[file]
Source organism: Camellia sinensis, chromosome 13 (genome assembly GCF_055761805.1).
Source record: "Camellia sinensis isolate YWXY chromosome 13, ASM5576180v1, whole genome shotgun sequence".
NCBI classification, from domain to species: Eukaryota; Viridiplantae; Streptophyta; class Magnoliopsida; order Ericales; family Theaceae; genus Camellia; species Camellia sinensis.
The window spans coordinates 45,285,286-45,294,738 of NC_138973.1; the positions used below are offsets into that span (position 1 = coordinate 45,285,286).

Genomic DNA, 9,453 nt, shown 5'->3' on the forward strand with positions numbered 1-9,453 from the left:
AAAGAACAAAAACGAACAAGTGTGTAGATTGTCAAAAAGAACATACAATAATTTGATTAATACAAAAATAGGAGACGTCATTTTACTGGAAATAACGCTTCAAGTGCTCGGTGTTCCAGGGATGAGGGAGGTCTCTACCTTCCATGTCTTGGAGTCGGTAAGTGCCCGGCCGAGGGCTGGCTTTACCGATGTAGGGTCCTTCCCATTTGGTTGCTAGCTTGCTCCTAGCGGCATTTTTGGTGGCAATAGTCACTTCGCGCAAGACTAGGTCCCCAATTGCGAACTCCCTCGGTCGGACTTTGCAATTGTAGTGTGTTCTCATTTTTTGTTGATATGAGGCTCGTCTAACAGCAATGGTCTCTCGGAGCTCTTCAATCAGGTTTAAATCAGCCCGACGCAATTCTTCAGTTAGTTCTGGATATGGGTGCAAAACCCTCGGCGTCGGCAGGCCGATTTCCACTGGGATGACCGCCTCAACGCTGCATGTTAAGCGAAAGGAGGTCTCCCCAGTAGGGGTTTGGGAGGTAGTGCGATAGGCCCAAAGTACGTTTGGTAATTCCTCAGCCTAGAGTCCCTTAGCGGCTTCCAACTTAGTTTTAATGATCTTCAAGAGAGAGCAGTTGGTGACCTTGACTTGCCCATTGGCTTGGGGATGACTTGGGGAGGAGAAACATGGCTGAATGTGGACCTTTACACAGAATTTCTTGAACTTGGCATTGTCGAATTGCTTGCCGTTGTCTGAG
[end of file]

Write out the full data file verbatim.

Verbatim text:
Source organism: Camellia sinensis, chromosome 13 (genome assembly GCF_055761805.1).
Source record: "Camellia sinensis isolate YWXY chromosome 13, ASM5576180v1, whole genome shotgun sequence".
NCBI classification, from domain to species: Eukaryota; Viridiplantae; Streptophyta; class Magnoliopsida; order Ericales; family Theaceae; genus Camellia; species Camellia sinensis.
The window spans coordinates 45,285,286-45,294,738 of NC_138973.1; the positions used below are offsets into that span (position 1 = coordinate 45,285,286).

Genomic DNA, 9,453 nt, shown 5'->3' on the forward strand with positions numbered 1-9,453 from the left:
AAAGAACAAAAACGAACAAGTGTGTAGATTGTCAAAAAGAACATACAATAATTTGATTAATACAAAAATAGGAGACGTCATTTTACTGGAAATAACGCTTCAAGTGCTCGGTGTTCCAGGGATGAGGGAGGTCTCTACCTTCCATGTCTTGGAGTCGGTAAGTGCCCGGCCGAGGGCTGGCTTTACCGATGTAGGGTCCTTCCCATTTGGTTGCTAGCTTGCTCCTAGCGGCATTTTTGGTGGCAATAGTCACTTCGCGCAAGACTAGGTCCCCAATTGCGAACTCCCTCGGTCGGACTTTGCAATTGTAGTGTGTTCTCATTTTTTGTTGATATGAGGCTCGTCTAACAGCAATGGTCTCTCGGAGCTCTTCAATCAGGTTTAAATCAGCCCGACGCAATTCTTCAGTTAGTTCTGGATATGGGTGCAAAACCCTCGGCGTCGGCAGGCCGATTTCCACTGGGATGACCGCCTCAACGCTGCATGTTAAGCGAAAGGAGGTCTCCCCAGTAGGGGTTTGGGAGGTAGTGCGATAGGCCCAAAGTACGTTTGGTAATTCCTCAGCCTAGAGTCCCTTAGCGGCTTCCAACTTAGTTTTAATGATCTTCAAGAGAGAGCAGTTGGTGACCTTGACTTGCCCATTGGCTTGGGGATGACTTGGGGAGGAGAAACATGGCTGAATGTGGACCTTTACACAGAATTTCTTGAACTTGGCATTGTCGAATTGCTTGCCGTTGTCTGAG